Health inequality widest in older middle-aged

2011Census-logoNew analysis from the Office for National Statistics focuses on the extent of inequality in health and disability between more and less disadvantaged populations in England using Census 2011 and area deprivation data. 

The distribution of health and disabling health conditions across the population of England is shown to follow a sizeable, persistent and incremental pattern; health outcomes generally worsen in line with greater levels of socio-economic disadvantage.

Key points

  • Men and Women (aged 40 to 44) living in the most deprived areas are around four times more likely to have ‘Not Good’ health compared to their equivalent in the least deprived areas.
  • Inequalities in health remain large, even at older ages; in the least deprived areas people aged 80 to 84 reported better rates of health than those 20 years their junior in the most deprived areas.
  • The inequality in health between the most and least deprived areas peaks at ages 55 to 59 for women and 60 to 64 for men.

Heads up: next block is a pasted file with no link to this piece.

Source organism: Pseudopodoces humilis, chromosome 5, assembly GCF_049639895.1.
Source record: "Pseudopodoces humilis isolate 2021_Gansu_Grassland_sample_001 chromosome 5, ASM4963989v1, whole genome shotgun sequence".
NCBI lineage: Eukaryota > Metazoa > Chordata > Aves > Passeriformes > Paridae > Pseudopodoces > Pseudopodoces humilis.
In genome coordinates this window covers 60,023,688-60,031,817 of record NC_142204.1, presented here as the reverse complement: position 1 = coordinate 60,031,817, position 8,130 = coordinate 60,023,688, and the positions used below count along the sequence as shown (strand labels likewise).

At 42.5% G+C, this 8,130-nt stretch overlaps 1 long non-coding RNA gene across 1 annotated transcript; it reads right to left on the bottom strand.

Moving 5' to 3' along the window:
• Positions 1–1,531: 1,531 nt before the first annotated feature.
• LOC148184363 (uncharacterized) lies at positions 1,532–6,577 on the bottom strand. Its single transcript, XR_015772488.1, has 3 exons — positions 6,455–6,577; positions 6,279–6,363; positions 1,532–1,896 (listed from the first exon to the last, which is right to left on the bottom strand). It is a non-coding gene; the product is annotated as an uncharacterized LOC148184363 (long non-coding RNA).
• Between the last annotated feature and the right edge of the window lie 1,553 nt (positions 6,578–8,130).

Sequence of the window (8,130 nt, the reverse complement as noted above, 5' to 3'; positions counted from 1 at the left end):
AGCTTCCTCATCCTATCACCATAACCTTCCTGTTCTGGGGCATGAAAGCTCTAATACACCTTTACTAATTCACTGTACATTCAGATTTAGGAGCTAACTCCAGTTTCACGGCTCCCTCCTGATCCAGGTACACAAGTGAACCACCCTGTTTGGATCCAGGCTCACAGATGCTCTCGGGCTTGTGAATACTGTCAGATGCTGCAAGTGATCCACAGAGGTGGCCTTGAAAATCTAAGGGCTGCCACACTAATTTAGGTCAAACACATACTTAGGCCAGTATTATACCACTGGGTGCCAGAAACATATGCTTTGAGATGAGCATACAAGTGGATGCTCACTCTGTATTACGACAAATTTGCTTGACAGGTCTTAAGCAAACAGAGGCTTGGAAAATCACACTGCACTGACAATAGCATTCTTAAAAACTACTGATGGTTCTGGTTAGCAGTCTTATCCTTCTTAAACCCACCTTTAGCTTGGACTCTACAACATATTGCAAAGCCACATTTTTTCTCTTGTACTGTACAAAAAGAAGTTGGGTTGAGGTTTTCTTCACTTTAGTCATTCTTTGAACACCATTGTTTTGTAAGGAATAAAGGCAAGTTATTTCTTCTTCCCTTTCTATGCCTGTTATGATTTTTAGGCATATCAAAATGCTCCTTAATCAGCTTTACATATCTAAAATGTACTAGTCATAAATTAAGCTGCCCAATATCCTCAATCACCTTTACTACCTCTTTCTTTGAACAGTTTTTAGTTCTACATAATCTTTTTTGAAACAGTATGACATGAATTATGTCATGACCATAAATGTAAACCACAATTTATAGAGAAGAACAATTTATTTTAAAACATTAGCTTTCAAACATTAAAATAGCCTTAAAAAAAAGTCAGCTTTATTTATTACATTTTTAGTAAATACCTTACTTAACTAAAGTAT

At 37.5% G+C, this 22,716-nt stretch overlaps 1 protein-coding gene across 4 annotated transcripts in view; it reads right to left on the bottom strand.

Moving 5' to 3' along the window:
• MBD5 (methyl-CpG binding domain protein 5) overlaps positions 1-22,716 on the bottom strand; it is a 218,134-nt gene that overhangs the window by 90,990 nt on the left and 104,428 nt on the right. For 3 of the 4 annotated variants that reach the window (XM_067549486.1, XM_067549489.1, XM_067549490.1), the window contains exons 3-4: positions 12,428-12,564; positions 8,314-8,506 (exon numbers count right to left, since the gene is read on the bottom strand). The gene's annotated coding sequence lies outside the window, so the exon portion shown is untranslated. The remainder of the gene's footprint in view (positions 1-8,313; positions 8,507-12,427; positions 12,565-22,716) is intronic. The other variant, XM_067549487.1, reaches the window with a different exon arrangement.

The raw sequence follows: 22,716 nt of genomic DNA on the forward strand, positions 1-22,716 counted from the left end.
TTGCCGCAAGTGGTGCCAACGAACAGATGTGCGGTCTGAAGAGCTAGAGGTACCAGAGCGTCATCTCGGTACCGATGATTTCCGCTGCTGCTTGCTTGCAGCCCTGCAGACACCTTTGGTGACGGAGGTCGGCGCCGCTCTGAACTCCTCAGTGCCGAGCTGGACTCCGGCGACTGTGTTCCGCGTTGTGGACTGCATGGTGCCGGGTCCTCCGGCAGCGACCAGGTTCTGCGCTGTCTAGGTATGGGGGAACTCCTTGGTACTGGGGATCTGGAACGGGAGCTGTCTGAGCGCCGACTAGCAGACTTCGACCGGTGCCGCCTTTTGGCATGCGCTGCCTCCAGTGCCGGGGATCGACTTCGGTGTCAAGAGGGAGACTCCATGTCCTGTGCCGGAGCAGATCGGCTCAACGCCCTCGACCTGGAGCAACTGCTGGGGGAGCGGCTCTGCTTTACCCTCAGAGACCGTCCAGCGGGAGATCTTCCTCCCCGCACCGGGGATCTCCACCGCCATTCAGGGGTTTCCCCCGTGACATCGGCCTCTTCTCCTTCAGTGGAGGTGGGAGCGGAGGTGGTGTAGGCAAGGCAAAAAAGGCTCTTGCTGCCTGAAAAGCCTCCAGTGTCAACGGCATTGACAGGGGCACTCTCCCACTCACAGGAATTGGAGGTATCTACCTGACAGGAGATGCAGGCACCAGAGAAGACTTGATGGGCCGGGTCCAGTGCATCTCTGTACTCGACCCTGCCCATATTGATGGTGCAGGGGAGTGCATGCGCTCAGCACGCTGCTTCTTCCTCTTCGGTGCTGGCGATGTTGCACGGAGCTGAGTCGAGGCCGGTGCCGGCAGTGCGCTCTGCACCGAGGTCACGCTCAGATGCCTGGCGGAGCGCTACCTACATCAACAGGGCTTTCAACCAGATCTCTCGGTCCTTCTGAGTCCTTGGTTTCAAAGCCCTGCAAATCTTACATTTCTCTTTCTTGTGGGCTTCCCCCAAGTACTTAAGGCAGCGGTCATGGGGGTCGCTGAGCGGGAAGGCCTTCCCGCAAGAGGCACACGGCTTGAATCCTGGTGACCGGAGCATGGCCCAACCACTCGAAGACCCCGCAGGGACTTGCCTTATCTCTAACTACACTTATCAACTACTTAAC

• Future fitness to enjoy retirement is likely to be more favourable for the least deprived population than the most deprived; at ages 60 to 64 disabling health problems are much less common among the least deprived.
  • The disability prevalence divide between the most and least deprived areas is large across the working ages of 30 to 64, where adults are expected to participate in the labour market.
  • The fact that both men and women in the least deprived areas aged 65 to 69 have similar percentages disabled as those aged 40 to 44 in the most deprived areas suggests fitness to extend working careers post the traditional state pension age for men (65) is more likely among the least deprived area residents.

The full report can be opened here.

Severe disabilities may be restricting workers’ access to top jobs and careers